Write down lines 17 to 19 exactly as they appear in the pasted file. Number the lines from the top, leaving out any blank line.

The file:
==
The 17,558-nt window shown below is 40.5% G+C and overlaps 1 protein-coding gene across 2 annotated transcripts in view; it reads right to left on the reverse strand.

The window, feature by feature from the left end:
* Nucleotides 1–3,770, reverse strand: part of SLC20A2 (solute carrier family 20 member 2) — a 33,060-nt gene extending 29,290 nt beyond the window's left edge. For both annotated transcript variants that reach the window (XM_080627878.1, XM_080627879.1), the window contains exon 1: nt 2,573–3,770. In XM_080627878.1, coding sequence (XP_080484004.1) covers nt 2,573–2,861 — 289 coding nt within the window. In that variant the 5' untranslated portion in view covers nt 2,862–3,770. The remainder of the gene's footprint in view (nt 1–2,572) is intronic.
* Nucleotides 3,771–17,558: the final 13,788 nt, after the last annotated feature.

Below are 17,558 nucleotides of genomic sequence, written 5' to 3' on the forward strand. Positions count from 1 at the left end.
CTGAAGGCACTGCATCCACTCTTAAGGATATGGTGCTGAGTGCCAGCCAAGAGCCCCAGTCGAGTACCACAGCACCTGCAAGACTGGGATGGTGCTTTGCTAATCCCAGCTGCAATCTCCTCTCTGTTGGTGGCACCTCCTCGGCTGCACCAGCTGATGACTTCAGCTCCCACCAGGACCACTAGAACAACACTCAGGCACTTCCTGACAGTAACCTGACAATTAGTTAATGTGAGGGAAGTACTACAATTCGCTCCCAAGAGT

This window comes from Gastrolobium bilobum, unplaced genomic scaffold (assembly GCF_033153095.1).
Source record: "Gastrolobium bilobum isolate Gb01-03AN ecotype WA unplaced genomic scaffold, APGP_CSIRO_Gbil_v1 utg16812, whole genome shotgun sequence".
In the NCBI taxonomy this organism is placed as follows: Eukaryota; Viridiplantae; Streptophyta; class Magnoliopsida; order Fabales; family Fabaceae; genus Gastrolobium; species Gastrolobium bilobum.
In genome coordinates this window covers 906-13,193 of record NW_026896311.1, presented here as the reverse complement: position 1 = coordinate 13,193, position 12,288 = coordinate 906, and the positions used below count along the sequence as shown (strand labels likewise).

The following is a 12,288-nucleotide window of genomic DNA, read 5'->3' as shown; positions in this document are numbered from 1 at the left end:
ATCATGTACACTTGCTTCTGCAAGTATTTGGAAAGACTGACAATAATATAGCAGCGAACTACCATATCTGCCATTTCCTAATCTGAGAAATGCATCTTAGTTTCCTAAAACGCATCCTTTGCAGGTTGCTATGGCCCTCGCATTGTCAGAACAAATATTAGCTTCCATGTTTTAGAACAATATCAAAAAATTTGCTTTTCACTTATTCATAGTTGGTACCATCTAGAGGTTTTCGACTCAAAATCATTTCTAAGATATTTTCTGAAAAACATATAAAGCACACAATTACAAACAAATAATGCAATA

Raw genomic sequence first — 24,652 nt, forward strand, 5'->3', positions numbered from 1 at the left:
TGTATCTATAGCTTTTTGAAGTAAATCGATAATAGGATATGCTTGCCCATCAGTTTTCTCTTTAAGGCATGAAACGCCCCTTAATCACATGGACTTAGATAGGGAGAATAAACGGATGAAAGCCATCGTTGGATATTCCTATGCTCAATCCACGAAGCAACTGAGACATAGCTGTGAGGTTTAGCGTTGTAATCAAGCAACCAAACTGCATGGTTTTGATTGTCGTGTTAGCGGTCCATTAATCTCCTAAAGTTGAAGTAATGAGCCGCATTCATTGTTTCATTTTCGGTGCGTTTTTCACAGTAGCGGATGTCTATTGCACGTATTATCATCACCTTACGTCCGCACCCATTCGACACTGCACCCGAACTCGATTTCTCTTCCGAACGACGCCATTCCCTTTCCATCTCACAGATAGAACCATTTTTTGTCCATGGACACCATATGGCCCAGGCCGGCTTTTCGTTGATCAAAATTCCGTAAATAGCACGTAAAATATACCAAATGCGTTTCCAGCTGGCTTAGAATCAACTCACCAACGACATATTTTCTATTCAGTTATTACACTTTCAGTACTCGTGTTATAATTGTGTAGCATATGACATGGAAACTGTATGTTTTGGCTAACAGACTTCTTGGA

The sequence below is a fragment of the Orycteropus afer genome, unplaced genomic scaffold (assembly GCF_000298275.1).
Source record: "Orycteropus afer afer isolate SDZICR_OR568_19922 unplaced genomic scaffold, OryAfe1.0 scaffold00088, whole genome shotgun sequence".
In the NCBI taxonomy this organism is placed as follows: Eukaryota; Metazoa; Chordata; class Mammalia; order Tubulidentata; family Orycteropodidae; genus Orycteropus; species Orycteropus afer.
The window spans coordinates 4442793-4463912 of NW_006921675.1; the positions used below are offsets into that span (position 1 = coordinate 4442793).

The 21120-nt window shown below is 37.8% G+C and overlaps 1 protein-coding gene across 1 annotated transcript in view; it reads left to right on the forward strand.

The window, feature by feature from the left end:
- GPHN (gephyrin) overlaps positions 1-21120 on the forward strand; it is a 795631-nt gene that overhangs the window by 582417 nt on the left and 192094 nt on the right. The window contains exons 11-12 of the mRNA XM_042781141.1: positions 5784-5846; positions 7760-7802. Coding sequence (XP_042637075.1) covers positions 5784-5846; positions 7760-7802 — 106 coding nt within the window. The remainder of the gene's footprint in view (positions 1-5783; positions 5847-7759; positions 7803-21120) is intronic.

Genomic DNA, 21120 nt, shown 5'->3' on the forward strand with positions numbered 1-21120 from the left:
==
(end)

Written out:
In the NCBI taxonomy this organism is placed as follows: Eukaryota; Metazoa; Chordata; class Mammalia; order Tubulidentata; family Orycteropodidae; genus Orycteropus; species Orycteropus afer.
The window spans coordinates 4442793-4463912 of NW_006921675.1; the positions used below are offsets into that span (position 1 = coordinate 4442793).

The 21120-nt window shown below is 37.8% G+C and overlaps 1 protein-coding gene across 1 annotated transcript in view; it reads left to right on the forward strand.